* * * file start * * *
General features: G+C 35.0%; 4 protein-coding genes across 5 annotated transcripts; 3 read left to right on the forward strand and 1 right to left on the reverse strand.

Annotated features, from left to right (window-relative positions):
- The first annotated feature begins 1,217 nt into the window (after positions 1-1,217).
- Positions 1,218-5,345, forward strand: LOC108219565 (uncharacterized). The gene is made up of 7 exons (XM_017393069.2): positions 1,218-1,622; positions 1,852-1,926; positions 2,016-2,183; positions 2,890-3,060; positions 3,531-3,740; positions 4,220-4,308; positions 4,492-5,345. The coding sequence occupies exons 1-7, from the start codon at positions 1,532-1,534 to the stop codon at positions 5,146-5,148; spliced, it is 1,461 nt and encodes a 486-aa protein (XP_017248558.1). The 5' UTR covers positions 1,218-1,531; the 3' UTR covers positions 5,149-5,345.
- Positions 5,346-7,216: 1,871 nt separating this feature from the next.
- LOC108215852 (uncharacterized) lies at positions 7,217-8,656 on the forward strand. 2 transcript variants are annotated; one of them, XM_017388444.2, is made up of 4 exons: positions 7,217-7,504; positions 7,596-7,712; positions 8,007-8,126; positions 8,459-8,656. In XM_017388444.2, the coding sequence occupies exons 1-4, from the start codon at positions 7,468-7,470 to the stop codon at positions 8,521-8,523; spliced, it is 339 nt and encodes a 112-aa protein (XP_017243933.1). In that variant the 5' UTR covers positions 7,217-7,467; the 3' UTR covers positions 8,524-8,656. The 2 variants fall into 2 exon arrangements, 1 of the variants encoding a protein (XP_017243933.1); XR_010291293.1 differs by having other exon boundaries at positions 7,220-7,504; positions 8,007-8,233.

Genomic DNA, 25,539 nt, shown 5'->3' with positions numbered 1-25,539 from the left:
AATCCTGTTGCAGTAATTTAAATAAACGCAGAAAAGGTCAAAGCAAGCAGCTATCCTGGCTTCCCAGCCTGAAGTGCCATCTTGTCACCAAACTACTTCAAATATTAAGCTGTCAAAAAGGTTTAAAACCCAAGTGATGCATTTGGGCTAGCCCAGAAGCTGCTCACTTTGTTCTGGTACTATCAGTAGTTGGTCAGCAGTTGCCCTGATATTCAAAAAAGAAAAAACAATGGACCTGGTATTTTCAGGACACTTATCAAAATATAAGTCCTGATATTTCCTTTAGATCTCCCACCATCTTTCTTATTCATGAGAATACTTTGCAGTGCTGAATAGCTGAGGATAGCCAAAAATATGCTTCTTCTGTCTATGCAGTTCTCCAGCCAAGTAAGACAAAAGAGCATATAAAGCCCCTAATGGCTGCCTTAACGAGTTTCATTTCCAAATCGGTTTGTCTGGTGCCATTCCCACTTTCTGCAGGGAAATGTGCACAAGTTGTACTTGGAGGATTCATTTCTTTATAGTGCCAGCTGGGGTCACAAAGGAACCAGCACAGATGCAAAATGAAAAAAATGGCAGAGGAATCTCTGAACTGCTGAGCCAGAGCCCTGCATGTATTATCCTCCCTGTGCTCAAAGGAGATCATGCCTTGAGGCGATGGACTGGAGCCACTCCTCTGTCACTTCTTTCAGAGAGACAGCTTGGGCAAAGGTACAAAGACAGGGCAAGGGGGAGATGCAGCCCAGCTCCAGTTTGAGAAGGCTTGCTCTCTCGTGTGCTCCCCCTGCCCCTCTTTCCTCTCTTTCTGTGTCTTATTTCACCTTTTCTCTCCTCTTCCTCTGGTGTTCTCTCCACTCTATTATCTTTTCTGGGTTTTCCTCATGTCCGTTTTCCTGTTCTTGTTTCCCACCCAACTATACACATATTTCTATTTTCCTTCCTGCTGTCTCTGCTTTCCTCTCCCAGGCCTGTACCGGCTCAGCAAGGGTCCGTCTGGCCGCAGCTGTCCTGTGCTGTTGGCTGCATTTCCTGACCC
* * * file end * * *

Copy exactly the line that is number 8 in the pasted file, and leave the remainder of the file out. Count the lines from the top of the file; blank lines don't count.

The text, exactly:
AATCCTGTTGCAGTAATTTAAATAAACGCAGAAAAGGTCAAAGCAAGCAGCTATCCTGGCTTCCCAGCCTGAAGTGCCATCTTGTCACCAAACTACTTCAAATATTAAGCTGTCAAAAAGGTTTAAAACCCAAGTGATGCATTTGGGCTAGCCCAGAAGCTGCTCACTTTGTTCTGGTACTATCAGTAGTTGGTCAGCAGTTGCCCTGATATTCAAAAAAGAAAAAACAATGGACCTGGTATTTTCAGGACACTTATCAAAATATAAGTCCTGATATTTCCTTTAGATCTCCCACCATCTTTCTTATTCATGAGAATACTTTGCAGTGCTGAATAGCTGAGGATAGCCAAAAATATGCTTCTTCTGTCTATGCAGTTCTCCAGCCAAGTAAGACAAAAGAGCATATAAAGCCCCTAATGGCTGCCTTAACGAGTTTCATTTCCAAATCGGTTTGTCTGGTGCCATTCCCACTTTCTGCAGGGAAATGTGCACAAGTTGTACTTGGAGGATTCATTTCTTTATAGTGCCAGCTGGGGTCACAAAGGAACCAGCACAGATGCAAAATGAAAAAAATGGCAGAGGAATCTCTGAACTGCTGAGCCAGAGCCCTGCATGTATTATCCTCCCTGTGCTCAAAGGAGATCATGCCTTGAGGCGATGGACTGGAGCCACTCCTCTGTCACTTCTTTCAGAGAGACAGCTTGGGCAAAGGTACAAAGACAGGGCAAGGGGGAGATGCAGCCCAGCTCCAGTTTGAGAAGGCTTGCTCTCTCGTGTGCTCCCCCTGCCCCTCTTTCCTCTCTTTCTGTGTCTTATTTCACCTTTTCTCTCCTCTTCCTCTGGTGTTCTCTCCACTCTATTATCTTTTCTGGGTTTTCCTCATGTCCGTTTTCCTGTTCTTGTTTCCCACCCAACTATACACATATTTCTATTTTCCTTCCTGCTGTCTCTGCTTTCCTCTCCCAGGCCTGTACCGGCTCAGCAAGGGTCCGTCTGGCCGCAGCTGTCCTGTGCTGTTGGCTGCATTTCCTGACCC